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Hi yes, I have been following this webpage since May and have tried nearly everything that anyone has suggested including most of the commonly taken supplements suggested and light box, exercises (walking, swimming) qigong, hand exercise, LSTV. Also our diet has changed to meat only every 5 days, fish every 5 days, vegan most of the rest of the time, no gluten or sugar so he has lost weight to a good weight now. Plus I have read probably 1-3 hours every day since then all the papers etc listed on here plus others when they went off in a tangent. It did all seem to be going well until the summer holiday period when the anxiety sent it on a downward spiral. The sad thing is if it wasn’t for the anxiety there is very little wrong with him and nothing much he couldn’t be doing physically although he gets fatigued very quickly. I think his physical symptoms have improved over the months with something, possibly the thiamine, or other supplements as his face is expressive again and just this week he said his hands weren’t as bad at bridge.

I agree about the piling on of drugs so I am very upset about all the ones he is taking now. He was not on any of the pharmaceuticals until recently. I reckoned right back in May that nearly all the symptoms he had seemed to be on the list of side effects of mirtazapine and when he had weaned off if the masked face and apathy went away, and he seemed less fatigued. Hard to tell though as he simultaneously started on thiamine, mannose and other vitamins so they could be the cause of the improvements.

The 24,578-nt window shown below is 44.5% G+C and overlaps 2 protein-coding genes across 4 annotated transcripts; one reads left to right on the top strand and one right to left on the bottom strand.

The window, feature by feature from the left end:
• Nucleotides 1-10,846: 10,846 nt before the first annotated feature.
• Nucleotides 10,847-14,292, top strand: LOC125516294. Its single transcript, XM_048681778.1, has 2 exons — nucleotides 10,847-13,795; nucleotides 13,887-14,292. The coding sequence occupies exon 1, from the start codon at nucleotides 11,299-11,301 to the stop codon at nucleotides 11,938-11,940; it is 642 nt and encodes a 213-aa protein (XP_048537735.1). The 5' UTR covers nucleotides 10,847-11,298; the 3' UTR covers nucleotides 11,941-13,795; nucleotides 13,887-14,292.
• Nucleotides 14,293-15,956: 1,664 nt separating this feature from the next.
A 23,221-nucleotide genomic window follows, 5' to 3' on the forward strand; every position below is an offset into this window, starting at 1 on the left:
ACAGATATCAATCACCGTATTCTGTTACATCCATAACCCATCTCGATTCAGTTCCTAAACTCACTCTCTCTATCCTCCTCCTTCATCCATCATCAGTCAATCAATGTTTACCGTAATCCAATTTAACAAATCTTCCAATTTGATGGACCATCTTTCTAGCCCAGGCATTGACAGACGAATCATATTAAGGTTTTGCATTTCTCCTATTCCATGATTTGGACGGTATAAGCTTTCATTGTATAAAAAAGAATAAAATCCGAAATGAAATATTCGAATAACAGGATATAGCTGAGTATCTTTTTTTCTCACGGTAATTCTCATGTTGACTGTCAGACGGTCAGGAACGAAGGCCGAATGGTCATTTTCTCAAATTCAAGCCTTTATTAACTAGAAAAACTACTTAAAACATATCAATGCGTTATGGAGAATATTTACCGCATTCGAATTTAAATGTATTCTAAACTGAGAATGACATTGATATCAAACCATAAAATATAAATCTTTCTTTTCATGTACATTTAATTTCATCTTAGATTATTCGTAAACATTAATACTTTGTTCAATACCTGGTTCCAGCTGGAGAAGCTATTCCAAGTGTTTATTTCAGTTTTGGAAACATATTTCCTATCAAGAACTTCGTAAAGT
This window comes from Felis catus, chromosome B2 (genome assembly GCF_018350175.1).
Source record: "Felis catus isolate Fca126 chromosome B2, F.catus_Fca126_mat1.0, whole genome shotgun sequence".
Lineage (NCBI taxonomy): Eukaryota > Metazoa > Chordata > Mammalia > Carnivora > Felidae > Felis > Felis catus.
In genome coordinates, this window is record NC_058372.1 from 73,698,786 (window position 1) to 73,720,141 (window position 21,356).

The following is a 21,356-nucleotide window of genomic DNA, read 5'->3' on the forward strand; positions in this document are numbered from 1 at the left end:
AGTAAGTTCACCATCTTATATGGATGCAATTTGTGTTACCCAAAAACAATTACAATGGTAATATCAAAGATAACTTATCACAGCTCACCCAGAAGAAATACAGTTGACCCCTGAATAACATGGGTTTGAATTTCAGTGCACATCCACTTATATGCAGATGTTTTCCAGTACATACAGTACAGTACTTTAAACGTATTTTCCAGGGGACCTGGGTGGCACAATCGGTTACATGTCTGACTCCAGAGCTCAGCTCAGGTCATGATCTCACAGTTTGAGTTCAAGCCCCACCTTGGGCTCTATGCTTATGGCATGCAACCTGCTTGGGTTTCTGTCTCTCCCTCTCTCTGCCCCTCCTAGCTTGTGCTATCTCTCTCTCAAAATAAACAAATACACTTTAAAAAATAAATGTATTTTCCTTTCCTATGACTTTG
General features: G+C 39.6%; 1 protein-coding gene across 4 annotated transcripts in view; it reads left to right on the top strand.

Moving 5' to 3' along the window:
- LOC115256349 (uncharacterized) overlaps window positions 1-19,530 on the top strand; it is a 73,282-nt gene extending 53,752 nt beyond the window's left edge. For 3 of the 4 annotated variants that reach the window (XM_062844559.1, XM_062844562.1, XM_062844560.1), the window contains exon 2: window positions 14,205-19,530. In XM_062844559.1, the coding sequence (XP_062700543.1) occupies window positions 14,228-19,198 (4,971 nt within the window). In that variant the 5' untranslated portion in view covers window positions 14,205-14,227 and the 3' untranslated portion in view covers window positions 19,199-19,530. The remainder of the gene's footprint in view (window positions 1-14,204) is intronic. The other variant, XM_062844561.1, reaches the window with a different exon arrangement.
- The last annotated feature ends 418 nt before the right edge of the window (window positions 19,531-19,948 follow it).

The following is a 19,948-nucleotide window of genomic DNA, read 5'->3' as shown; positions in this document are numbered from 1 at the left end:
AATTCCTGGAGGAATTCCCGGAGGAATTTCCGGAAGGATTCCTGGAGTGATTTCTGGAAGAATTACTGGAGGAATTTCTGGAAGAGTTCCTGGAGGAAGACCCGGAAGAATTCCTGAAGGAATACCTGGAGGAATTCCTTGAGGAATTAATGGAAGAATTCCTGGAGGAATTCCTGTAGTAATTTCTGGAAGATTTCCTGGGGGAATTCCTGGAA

He and I have both told the psychiatrist he does not want to be taking all these things and he has decided he won’t take the sinemet either as he can see no difference with or without it except for the bizarre shaking it causes when he first takes it. But the suicide risk is real and all the natural remedies have not been able to prevent the return of the anxiety with the holidays.

I have said to the psychiatrist I would like him to go off the sertraline as it has seemed to have had no effect in 8 weeks except to give him insomnia and restlessness, and to drop to the minimum of mirtazapine so now he is just taking 1/4 of a tab ie 7.5 mg. He has been told not to decrease the sertraline at the same time and to only change one thing at a time.

Mirtazapine doesn’t seem to stop the sudden specific anxiety attacks anyway as every Christmas he gets progressively worse even with the antidepressants he has been on over the past few years, none of them stop it. The only thing that has helped is clonazepam which they gave him initially this time to calm him down. They said take 2 3 times per day but he has found 1/4 of a tablet or 1/24 of the daily allowance can calm him. He desperately doesn’t want to take these as they are so addictive so has only taken about 6 in total of the hundreds they have prescribed over the period.